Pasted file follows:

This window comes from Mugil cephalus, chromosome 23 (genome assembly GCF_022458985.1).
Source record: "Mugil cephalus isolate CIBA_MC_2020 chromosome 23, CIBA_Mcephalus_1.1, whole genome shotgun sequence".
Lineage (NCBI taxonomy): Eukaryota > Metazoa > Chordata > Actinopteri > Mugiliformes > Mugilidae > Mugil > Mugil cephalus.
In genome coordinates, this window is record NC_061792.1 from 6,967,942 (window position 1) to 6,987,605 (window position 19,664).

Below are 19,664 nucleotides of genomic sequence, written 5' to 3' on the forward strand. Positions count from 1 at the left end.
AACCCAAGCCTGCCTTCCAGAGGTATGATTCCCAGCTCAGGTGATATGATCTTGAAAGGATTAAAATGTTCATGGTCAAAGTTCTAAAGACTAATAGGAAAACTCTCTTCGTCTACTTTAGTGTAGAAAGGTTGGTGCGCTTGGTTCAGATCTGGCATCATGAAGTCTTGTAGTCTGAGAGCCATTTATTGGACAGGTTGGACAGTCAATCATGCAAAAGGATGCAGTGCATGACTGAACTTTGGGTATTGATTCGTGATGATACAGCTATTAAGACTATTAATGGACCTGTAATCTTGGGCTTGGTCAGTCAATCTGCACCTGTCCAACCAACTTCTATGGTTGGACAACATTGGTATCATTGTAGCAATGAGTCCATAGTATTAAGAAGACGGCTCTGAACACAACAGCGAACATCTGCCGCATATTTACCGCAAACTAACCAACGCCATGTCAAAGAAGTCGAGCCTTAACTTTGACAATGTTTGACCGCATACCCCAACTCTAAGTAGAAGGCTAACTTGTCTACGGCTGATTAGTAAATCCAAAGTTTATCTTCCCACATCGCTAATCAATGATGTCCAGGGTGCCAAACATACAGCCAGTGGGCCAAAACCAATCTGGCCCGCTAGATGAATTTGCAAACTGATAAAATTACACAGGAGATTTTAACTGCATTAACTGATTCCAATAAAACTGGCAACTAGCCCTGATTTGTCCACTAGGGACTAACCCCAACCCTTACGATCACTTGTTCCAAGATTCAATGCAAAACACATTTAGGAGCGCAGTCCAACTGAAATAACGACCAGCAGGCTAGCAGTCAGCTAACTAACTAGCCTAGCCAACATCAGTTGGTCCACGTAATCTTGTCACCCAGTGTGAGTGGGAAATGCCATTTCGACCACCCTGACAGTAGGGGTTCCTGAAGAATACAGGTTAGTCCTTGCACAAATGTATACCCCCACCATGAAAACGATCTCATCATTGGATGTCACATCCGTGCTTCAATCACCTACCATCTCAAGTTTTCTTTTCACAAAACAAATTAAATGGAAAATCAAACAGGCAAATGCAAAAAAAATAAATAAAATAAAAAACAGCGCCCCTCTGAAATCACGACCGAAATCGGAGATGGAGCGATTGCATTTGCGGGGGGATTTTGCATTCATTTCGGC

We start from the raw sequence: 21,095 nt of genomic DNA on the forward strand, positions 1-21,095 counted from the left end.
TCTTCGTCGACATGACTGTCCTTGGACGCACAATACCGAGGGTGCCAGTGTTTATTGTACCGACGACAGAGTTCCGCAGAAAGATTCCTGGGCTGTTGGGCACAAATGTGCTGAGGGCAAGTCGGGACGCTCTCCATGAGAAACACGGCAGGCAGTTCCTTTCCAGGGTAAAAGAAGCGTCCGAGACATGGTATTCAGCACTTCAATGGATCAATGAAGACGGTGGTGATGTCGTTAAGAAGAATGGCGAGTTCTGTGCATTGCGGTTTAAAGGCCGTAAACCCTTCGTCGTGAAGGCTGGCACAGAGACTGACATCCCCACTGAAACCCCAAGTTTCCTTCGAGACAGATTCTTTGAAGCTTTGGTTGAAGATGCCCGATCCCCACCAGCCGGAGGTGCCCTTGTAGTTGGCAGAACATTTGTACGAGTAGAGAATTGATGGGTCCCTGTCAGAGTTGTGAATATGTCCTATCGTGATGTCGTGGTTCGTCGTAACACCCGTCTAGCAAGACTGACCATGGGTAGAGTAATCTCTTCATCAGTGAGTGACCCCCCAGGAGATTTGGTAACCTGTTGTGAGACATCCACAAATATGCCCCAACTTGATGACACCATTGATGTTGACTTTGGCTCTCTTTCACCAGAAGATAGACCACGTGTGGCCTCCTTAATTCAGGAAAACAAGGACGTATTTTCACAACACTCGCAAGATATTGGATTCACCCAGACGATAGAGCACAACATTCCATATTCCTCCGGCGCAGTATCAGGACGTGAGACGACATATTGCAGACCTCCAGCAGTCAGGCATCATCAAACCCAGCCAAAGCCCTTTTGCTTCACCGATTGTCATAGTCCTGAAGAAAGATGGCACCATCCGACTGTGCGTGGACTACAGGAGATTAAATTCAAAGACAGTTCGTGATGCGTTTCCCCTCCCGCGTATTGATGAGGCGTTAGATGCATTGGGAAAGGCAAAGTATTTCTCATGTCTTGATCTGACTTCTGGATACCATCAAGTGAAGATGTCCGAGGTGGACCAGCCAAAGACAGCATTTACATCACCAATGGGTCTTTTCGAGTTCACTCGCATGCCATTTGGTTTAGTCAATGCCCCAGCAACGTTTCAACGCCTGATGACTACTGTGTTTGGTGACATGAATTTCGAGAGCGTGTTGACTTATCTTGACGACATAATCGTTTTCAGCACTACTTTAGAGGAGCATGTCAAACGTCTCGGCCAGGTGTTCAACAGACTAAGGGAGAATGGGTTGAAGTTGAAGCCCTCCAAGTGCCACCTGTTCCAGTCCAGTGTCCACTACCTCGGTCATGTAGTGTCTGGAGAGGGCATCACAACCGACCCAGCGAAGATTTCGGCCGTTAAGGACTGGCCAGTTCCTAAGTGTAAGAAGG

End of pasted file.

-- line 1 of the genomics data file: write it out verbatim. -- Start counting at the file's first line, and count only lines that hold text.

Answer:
This window comes from Mugil cephalus, chromosome 23 (genome assembly GCF_022458985.1).